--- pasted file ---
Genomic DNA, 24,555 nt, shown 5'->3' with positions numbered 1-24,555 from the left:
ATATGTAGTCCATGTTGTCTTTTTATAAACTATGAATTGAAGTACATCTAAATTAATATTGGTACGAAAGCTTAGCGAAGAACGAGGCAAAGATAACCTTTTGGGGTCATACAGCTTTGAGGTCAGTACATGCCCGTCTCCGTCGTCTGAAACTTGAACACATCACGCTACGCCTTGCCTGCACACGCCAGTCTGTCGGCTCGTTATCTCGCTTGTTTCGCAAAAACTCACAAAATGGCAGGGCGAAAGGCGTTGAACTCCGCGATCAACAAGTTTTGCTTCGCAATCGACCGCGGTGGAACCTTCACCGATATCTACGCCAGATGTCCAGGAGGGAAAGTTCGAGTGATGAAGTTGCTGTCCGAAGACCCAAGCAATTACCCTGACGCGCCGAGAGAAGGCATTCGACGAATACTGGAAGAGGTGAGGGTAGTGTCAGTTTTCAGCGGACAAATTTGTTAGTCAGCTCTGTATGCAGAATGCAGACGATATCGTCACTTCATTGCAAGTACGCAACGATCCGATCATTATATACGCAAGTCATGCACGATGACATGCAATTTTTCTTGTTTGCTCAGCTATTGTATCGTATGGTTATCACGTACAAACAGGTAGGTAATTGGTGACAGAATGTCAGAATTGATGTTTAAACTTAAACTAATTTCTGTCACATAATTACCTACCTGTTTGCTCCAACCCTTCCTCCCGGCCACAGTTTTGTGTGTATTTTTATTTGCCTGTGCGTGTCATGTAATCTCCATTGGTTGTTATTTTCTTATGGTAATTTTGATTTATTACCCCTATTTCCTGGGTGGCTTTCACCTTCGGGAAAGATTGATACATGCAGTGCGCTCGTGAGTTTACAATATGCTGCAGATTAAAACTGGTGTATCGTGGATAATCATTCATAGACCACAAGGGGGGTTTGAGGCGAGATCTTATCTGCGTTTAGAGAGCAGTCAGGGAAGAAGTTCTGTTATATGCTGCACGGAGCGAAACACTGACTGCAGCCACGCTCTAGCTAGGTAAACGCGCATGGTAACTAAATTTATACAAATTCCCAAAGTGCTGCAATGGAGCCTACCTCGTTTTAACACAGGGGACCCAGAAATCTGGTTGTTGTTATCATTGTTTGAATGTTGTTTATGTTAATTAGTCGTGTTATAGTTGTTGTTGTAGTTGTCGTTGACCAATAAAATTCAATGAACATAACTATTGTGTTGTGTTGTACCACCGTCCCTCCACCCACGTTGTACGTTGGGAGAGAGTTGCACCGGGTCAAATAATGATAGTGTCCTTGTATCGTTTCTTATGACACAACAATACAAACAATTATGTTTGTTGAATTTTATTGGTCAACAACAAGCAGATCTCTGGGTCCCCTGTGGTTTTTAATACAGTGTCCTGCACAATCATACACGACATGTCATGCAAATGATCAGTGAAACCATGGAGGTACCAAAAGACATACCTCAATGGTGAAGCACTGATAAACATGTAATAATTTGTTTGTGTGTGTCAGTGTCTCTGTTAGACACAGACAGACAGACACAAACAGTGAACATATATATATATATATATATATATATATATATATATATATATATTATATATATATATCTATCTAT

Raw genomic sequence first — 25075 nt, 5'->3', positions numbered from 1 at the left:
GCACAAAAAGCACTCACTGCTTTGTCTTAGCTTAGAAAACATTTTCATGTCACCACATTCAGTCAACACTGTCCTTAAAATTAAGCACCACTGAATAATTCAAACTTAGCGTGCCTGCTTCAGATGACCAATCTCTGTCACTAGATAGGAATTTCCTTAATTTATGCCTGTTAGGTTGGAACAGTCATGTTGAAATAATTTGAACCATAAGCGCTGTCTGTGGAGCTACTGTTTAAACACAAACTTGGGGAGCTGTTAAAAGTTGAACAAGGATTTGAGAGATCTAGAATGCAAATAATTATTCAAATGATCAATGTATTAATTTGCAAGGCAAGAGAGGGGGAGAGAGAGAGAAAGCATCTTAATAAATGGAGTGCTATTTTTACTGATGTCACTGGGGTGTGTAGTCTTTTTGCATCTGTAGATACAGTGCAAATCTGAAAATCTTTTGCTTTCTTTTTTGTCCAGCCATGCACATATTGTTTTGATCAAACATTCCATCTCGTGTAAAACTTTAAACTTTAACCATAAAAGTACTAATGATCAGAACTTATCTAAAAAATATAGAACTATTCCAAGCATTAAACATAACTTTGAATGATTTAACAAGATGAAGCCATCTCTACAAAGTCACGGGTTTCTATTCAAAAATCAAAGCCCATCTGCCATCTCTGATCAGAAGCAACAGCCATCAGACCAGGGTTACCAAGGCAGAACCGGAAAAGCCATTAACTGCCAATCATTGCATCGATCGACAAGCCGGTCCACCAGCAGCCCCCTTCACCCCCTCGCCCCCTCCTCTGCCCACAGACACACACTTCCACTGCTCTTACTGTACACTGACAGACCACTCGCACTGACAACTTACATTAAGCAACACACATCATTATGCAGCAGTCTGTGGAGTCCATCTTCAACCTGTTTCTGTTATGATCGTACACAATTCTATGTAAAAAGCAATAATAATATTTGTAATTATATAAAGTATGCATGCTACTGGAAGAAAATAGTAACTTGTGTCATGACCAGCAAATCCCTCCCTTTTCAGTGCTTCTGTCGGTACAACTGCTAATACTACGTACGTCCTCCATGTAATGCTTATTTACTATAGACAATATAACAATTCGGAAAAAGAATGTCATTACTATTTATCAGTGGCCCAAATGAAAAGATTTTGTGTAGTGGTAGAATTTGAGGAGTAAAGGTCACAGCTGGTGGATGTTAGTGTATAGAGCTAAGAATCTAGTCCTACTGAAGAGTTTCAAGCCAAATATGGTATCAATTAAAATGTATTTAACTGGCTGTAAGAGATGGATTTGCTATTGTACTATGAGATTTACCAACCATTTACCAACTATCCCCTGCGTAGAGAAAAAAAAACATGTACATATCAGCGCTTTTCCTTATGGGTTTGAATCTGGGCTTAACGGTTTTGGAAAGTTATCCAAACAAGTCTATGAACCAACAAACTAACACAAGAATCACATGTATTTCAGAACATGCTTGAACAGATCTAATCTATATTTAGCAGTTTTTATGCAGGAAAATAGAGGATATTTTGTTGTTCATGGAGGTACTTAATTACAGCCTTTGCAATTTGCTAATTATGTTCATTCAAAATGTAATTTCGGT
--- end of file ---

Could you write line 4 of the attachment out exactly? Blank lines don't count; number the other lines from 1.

GCACAAAAAGCACTCACTGCTTTGTCTTAGCTTAGAAAACATTTTCATGTCACCACATTCAGTCAACACTGTCCTTAAAATTAAGCACCACTGAATAATTCAAACTTAGCGTGCCTGCTTCAGATGACCAATCTCTGTCACTAGATAGGAATTTCCTTAATTTATGCCTGTTAGGTTGGAACAGTCATGTTGAAATAATTTGAACCATAAGCGCTGTCTGTGGAGCTACTGTTTAAACACAAACTTGGGGAGCTGTTAAAAGTTGAACAAGGATTTGAGAGATCTAGAATGCAAATAATTATTCAAATGATCAATGTATTAATTTGCAAGGCAAGAGAGGGGGAGAGAGAGAGAAAGCATCTTAATAAATGGAGTGCTATTTTTACTGATGTCACTGGGGTGTGTAGTCTTTTTGCATCTGTAGATACAGTGCAAATCTGAAAATCTTTTGCTTTCTTTTTTGTCCAGCCATGCACATATTGTTTTGATCAAACATTCCATCTCGTGTAAAACTTTAAACTTTAACCATAAAAGTACTAATGATCAGAACTTATCTAAAAAATATAGAACTATTCCAAGCATTAAACATAACTTTGAATGATTTAACAAGATGAAGCCATCTCTACAAAGTCACGGGTTTCTATTCAAAAATCAAAGCCCATCTGCCATCTCTGATCAGAAGCAACAGCCATCAGACCAGGGTTACCAAGGCAGAACCGGAAAAGCCATTAACTGCCAATCATTGCATCGATCGACAAGCCGGTCCACCAGCAGCCCCCTTCACCCCCTCGCCCCCTCCTCTGCCCACAGACACACACTTCCACTGCTCTTACTGTACACTGACAGACCACTCGCACTGACAACTTACATTAAGCAACACACATCATTATGCAGCAGTCTGTGGAGTCCATCTTCAACCTGTTTCTGTTATGATCGTACACAATTCTATGTAAAAAGCAATAATAATATTTGTAATTATATAAAGTATGCATGCTACTGGAAGAAAATAGTAACTTGTGTCATGACCAGCAAATCCCTCCCTTTTCAGTGCTTCTGTCGGTACAACTGCTAATACTACGTACGTCCTCCATGTAATGCTTATTTACTATAGACAATATAACAATTCGGAAAAAGAATGTCATTACTATTTATCAGTGGCCCAAATGAAAAGATTTTGTGTAGTGGTAGAATTTGAGGAGTAAAGGTCACAGCTGGTGGATGTTAGTGTATAGAGCTAAGAATCTAGTCCTACTGAAGAGTTTCAAGCCAAATATGGTATCAATTAAAATGTATTTAACTGGCTGTAAGAGATGGATTTGCTATTGTACTATGAGATTTACCAACCATTTACCAACTATCCCCTGCGTAGAGAAAAAAAAACATGTACATATCAGCGCTTTTCCTTATGGGTTTGAATCTGGGCTTAACGGTTTTGGAAAGTTATCCAAACAAGTCTATGAACCAACAAACTAACACAAGAATCACATGTATTTCAGAACATGCTTGAACAGATCTAATCTATATTTAGCAGTTTTTATGCAGGAAAATAGAGGATATTTTGTTGTTCATGGAGGTACTTAATTACAGCCTTTGCAATTTGCTAATTATGTTCATTCAAAATGTAATTTCGGT